• Formal Training Sessions

    Brief and highly focused sessions can be held to share key concepts directly with users. Examples of format training sessions might include: stronger passwords, mobile security concepts, avoidance techniques, and improving privacy controls to better protect information. Allowing security professionals to conduct an hour long session on quarterly basis gives them visibility and creates a contact point when future needs surface.

Creating a trustworthy computing environment takes years of focused and dedicated effort. Microsoft and other companies are continuing to build on this innovative strategy. Today, we see measureable benefits from this process of improving product security and emphasizing user education. Training and motivating people to safely process information are challenging in our flexible and highly connected environments. A well designed security awareness program is a key resource to accomplish this goal.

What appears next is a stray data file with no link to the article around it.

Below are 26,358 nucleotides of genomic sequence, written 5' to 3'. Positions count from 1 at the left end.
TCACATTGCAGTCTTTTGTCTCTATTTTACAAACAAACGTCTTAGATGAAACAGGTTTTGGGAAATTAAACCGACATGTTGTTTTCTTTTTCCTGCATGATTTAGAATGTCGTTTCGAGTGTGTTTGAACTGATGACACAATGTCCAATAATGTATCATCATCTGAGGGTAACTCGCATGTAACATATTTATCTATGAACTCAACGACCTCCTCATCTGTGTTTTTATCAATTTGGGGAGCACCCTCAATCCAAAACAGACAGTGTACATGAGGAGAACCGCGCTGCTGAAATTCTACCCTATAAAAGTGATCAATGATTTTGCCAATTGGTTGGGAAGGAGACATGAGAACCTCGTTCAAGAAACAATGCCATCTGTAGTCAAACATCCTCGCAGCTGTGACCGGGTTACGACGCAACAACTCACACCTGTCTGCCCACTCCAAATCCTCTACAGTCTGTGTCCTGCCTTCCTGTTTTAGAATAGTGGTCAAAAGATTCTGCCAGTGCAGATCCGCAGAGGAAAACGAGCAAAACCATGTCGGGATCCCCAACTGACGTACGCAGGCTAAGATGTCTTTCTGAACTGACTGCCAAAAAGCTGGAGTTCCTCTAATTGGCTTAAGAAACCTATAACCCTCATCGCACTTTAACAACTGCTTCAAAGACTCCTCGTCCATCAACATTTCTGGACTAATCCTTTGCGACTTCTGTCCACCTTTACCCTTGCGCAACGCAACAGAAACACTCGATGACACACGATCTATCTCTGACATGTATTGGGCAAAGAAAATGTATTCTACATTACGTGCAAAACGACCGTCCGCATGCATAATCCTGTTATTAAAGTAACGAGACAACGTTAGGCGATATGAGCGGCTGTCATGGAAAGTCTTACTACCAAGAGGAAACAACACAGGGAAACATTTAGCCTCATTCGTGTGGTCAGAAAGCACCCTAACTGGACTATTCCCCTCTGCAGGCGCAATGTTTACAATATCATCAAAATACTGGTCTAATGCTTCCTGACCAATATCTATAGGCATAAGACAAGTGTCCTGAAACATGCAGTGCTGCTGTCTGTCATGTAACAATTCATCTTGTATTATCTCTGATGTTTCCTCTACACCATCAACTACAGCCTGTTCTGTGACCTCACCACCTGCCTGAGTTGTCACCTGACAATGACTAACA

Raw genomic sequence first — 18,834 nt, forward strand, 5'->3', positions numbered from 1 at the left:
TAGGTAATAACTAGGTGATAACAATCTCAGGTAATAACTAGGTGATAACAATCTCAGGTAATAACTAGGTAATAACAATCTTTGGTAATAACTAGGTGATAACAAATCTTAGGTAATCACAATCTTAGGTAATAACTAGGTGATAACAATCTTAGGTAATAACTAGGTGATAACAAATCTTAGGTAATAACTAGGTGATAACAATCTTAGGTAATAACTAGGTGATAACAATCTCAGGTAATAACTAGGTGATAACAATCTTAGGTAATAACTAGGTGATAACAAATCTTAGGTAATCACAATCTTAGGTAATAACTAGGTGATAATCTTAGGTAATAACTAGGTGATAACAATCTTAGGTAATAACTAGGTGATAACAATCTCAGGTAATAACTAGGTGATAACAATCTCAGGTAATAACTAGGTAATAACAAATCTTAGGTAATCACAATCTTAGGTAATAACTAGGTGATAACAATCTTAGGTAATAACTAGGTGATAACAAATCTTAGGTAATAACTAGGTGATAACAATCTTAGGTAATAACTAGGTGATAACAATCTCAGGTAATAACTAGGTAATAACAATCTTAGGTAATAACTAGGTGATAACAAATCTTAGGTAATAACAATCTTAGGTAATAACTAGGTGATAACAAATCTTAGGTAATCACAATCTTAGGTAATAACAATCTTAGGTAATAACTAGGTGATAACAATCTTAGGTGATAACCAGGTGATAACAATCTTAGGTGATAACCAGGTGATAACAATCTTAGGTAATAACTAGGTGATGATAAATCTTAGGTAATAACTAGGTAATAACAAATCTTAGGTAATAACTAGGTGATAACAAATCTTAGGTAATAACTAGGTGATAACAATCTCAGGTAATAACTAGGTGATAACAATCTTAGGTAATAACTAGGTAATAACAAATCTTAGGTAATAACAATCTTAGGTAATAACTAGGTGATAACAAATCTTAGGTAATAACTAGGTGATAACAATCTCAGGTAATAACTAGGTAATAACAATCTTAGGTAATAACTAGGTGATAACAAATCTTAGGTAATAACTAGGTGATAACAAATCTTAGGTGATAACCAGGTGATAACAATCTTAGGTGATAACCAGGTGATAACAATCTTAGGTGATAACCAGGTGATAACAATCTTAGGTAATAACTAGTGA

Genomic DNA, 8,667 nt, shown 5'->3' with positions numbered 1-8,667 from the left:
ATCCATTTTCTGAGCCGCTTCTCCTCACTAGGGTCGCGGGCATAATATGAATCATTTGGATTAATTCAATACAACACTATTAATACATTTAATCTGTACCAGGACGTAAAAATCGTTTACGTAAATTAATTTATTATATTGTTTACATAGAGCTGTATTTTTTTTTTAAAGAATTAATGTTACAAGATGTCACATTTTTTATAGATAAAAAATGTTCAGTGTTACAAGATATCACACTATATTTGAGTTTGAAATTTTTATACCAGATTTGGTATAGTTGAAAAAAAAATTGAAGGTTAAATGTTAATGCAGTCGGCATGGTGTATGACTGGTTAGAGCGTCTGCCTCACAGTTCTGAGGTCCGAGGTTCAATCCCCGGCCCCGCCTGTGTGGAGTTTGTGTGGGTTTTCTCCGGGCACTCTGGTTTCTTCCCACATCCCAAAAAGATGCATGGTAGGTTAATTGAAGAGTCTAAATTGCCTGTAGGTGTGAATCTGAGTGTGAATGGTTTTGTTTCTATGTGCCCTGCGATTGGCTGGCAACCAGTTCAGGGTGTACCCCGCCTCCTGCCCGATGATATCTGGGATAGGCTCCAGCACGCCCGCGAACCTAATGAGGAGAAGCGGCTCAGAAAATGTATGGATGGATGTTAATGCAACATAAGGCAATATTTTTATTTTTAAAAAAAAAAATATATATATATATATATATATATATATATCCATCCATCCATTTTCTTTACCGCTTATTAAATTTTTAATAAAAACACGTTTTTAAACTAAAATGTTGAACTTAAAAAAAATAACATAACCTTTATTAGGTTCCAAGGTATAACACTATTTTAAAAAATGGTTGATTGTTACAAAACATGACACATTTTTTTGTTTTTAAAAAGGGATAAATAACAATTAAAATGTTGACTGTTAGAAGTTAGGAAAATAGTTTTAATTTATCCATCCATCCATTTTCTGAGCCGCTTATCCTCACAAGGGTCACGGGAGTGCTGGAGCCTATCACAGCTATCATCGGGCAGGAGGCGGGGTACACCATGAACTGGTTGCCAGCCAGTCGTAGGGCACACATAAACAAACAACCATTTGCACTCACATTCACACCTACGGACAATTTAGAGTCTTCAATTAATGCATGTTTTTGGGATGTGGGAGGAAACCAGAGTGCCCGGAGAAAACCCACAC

About the Author

Harry Waldron photo Harry Waldron is a Senior IT professional with Fairfax Information Technology Systems, based in Roanoke, Virginia. He has over 35 years of experience in the insurance industry, including a decade as a senior IT Security specialist. Currently, he assists with the implementation of technology solutions for property and casualty insurance applications. He has insurance expertise, including the Chartered Property and Casualty Underwriting and Accredited Advisor in Insurance professional designations. He also regularly blogs on security topics. Harry has been a Microsoft Enterprise Security MVP since 2003.